- Developmental delays
- Learning disabilities
In fact, a 2020 study published in the renowned journal Nature found that the children whose mothers consume marijuana during pregnancy may be 1.5 more likely to develop autism spectrum disorder. This disorder can impair normal social and communication skills, as well as behavior in general. Another, new study from the same year points out that prenatal exposure to marijuana may lead to the development of ADHD (attention deficit disorder) and affective issues.
Finally, researchers suggest that although the effects on development may not be visible right away, they may be noticed “later in life, beyond the infant developmental stage.”
How marijuana affects the mother
Marijuana doesn’t only present risks for the baby. In the woman (pregnant or not), it may cause:
- Anemia (a deficiency in red blood cells, with fatigue as its primary symptom)
- Increased anxiety
- Depressive behavior and thoughts of suicide
- Ectopic pregnancy (the embryo implants outside of the uterus, such as in the fallopian tubes, which results in a non-viable pregnancy and potentially serious complications) due to the disruption in the natural endocannabinoid pathways
- Permanent lung injury from smoking marijuana
- Dizziness, impaired judgement and dangerous falls
- Breathing issues
What about CBD?
But what about cannabidiol, also called CBD? It doesn’t produce a “high” sensation like THC (tetrahydrocannabinol). Therefore, it might be safer? Although CBD has different effects on someone’s psyche and is sometimes touted as a “natural” remedy for anxiety, CBD is not safer when it comes to the health of the mother and her baby. In fact, CBD interferes with our natural endocannabinoid system as well. For this reason, experts recommend to avoid either form of marijuana, and to try other, healthier treatment options instead.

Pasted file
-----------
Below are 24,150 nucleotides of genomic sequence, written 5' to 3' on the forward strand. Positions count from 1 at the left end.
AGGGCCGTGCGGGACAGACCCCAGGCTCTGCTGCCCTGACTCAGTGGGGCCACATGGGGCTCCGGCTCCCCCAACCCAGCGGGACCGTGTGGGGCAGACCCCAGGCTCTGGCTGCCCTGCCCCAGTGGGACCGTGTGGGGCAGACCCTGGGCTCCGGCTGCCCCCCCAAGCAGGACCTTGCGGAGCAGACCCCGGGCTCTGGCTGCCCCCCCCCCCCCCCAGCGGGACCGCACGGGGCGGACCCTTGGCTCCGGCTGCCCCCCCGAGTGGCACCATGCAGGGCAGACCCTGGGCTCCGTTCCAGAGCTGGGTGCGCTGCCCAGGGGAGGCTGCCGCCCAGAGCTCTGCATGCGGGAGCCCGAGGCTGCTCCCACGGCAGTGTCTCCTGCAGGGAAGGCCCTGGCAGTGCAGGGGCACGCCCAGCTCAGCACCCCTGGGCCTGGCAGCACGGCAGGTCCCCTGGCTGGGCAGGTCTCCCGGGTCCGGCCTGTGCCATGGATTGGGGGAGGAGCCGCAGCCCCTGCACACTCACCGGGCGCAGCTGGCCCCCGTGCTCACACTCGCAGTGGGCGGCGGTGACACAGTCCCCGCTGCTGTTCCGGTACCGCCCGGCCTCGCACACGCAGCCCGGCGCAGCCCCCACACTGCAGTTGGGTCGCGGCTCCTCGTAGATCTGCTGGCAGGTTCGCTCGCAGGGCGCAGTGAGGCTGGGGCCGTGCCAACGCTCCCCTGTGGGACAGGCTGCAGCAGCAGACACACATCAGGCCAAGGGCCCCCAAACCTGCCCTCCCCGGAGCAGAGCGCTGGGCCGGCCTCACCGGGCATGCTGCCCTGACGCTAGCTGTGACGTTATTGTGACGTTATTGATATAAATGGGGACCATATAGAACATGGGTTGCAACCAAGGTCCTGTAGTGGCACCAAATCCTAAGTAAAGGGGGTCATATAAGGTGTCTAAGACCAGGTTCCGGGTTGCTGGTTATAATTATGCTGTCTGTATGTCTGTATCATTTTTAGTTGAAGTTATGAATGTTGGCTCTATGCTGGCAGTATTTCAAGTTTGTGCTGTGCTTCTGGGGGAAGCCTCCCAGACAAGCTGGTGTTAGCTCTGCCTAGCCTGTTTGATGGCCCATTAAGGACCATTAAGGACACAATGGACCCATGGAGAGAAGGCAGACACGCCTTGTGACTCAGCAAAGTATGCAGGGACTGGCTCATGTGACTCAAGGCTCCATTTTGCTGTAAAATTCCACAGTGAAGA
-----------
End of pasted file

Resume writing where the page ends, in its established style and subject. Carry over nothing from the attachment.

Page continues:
Healthier options exist:
“Morning” sickness is no joke, and it becomes even less tolerable when it turns into hyperemesis gravidarum (extreme, persistent nausea and vomiting during pregnancy). We understand that someone might be tempted to try marijuana to alleviate those symptoms, thinking that since it’s a plant, it must be safer than pharmaceuticals. But doctors and researchers agree that there are healthier alternatives out there.
If you experience morning sickness a lot, consider asking your doctor about over-the-counter or prescription medicines. Even prescription medicines for morning sickness are safer than marijuana, and their effects, risks and benefits have been extensively tested. In addition, try to eat smaller portions multiple times a day, drink plenty of fluid, and breathe some fresh air.
But what about anxiety and depression? Some people claim that marijuana helps lift their mood and feel calmer in general.
Here again, consider alternative treatments that are proved to be safe. It is possible to take antidepressants, such as SSRIs, during pregnancy. Talk therapy and counseling might be good options as well, including if you need help with stopping an addiction to marijuana. Certain insurance plans offer a few therapy sessions at no cost, and the following sessions are covered almost in full. Don’t hesitate to ask.
Lifeline also offers no-cost counseling sessions with a licensed counselor. If you are interested, contact us by calling (660) 665-5688 or by texting us at (660) 207-5866. Your safety and your wellbeing is very important to us, and we provide support completely free of judgement. You are not alone!
This post has been reviewed by Lifeline’s medical team.